Commodities and real estate, on the other hand, do have a limited supply and are tangible. You own that parcel of land whether or not you have access to it. That’s what makes investments like farmland retain their value during periods when commodity prices increase.

When markets are volatile, having real assets is essential. Tangible property holds onto value even when inflation diminishes the purchasing power of a dollar, and rarely fluctuates the way in which stocks and funds do under the same circumstances. This makes them a staple of any investor’s portfolio hedge.

Source: USDA ERS, InvestExcel, MacroTrends

How Bitcoin Compares to Farmland Investing

Bitcoin and farmland investing might seem at odds with each other: one is entirely in the digital realm, while the other is rooted in one of the oldest practices in human history. From an investor’s perspective, however, there’s much more to the story.

Some of the biggest considerations for investors are growth, stability, and value. Bitcoin has growth in spades: just look to the most recent boom by way of example. Bitcoin spiked from Central banks around the world have injected mind-boggling amounts of currency into the global economy: the Fed pumped $2.3 trillion into the economy since March 2020 alone. This sent many investors fleeing from conventional investments for holdings with a low correlation to market volatility.

At the same time, Bitcoin is much less stable than most market investments. Even something as simple as a statement from Federal Reserve Chairman Jerome Powell about cryptocurrency can create a significant dip in price. And as far as value is concerned, a significant amount of cash doesn’t get you a whole lot of Bitcoin these days. The price of one bitcoin hovers around $58,000 and, although you can invest in fractions of a coin, you’re going to pay a premium to invest in the space regardless.

Farmland investing, on the other hand, gets you far more bang for your buck in addition to being growth-minded and stable. When you invest in farmland, you’re backing an asset class that has increased, on average, since the mid-1980s increased in value.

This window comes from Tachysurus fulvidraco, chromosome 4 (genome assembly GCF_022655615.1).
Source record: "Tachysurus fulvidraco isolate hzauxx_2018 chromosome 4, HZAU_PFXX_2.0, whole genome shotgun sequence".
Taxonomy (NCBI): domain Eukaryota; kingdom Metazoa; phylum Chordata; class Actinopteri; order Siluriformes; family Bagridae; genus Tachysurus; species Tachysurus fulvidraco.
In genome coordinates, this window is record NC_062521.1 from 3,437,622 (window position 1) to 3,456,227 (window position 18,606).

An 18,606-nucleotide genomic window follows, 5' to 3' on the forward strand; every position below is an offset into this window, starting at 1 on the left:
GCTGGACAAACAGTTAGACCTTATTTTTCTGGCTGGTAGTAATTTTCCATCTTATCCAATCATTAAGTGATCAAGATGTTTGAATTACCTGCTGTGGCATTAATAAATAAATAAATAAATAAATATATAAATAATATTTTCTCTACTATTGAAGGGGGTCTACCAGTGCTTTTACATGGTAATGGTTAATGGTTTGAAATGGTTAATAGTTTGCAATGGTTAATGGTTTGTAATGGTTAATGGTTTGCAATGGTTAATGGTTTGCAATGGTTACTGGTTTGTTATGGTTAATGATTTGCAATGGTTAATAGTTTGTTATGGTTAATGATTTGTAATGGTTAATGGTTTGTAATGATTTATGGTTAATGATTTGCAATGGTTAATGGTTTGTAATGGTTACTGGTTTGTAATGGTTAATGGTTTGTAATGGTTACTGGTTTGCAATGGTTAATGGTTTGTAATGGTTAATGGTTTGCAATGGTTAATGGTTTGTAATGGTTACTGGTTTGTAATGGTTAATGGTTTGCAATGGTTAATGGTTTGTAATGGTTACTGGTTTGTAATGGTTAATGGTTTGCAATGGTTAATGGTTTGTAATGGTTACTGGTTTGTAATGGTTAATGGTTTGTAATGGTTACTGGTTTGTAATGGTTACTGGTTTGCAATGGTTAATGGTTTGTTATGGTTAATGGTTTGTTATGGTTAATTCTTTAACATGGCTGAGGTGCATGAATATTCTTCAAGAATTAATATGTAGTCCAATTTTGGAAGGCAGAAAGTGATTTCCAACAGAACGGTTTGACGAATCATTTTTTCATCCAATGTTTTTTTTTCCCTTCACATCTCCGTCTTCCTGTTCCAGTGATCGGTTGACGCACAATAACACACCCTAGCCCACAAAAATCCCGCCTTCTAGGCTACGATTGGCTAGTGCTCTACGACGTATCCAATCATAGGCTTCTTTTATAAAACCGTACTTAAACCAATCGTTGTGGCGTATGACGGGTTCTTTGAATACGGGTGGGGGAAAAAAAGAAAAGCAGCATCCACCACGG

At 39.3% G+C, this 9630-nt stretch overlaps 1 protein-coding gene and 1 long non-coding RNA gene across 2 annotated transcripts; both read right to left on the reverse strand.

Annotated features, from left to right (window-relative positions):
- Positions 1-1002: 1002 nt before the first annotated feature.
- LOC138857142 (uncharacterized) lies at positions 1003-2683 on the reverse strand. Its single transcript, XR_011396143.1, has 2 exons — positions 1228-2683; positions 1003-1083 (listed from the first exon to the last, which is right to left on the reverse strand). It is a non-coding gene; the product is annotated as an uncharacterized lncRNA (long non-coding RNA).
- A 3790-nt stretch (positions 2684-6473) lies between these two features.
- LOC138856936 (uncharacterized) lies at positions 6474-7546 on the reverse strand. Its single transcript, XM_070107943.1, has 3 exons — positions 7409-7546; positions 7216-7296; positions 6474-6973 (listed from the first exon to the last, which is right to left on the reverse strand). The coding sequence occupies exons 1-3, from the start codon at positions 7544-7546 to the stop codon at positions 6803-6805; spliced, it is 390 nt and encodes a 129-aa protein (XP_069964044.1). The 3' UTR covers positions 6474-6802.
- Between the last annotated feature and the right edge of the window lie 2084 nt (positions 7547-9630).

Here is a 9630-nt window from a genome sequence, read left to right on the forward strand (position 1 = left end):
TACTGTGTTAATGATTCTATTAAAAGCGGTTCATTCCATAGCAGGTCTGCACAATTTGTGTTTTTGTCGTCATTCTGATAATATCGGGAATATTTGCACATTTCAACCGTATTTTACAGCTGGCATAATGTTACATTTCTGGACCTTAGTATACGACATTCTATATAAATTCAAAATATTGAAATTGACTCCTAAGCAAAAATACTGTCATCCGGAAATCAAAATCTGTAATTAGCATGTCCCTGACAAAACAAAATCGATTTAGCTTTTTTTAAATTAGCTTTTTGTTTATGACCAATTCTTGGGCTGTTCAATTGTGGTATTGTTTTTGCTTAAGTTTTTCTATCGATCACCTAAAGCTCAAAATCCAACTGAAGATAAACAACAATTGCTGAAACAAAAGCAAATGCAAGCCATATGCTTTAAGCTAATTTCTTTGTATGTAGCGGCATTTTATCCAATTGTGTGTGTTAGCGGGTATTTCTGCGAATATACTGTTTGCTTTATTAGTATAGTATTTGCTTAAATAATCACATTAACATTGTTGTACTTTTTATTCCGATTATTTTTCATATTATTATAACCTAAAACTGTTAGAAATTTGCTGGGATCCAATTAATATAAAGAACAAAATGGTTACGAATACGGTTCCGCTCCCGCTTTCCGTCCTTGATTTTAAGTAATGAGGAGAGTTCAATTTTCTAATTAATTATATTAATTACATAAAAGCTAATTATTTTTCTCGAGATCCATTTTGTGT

Credit: USDA ERS

Although farmland hasn’t skyrocketed the same way Bitcoin prices have twice since its inception, it has a much longer track record of significant growth in value. In fact, farmland has increased in value decade after decade since the 1990s. This is driven by many factors; one of the larger being the anticipated growth in human population. The UN suggests that the world’s population is set to grow from 7.7 billion to 9.7 billion in less than 30 years. This means that farms will need to feed an increasing number of people—all on a finite amount of land.

Farmland is shrinking in the United States, making it a scarce commodity just when agricultural output becomes more important than ever. According to the most recent Census of Agriculture, 34 out of 50 states witnessed a reduction of farmland. The country lost a little more than 14,310,081 acres from 2012-2017 as well, making remaining land all the more vital.

That means farmland investors get access to a much more reliable hedge against inflation. Better still, they also get a stake in real property with high demand and limited supply.

Why Farmland is the Go-To Real Asset in 2021

Market volatility in the wake of the COVID-19 pandemic has sent investors running with their assets to greener pastures. More adventurous investors have chosen to bolster their cryptocurrency investments, particularly within Bitcoin. But with great reward comes great risk: for all of the promise cryptocurrency holds for the financial future, it is nowhere near as stable as real property.

Stability is a crucial element to a successfully hedged portfolio: although real assets may not always skyrocket in value the way that Bitcoin has, it’s also uncommon for these assets to come crashing back to earth in a similar fashion. That’s why farmland investing is crucial for investors looking for stability when markets can’t provide it. Bitcoin might have limited exposure to the ebbs and flows of Wall Street, but it’s not quite certain if it enjoys the same low correlation as commodities, farmland investing, and real estate do. If bolstering your portfolio during shaky economic times is the goal, then farmland can be the real asset you need in a sea of digital currencies.

Interested in Learning More About Farmland as an Asset Class?

Click here to see farmland's historical performance, visit our FAQ to learn more about investing with FarmTogether, or get started today by visiting ways to invest.

Disclaimer: FarmTogether is not a registered broker-dealer, investment adviser or investment manager. FarmTogether does not provide tax, legal or investment advice. This material has been prepared for informational and educational purposes only. You should consult your own tax, legal and investment advisors before engaging in any transaction.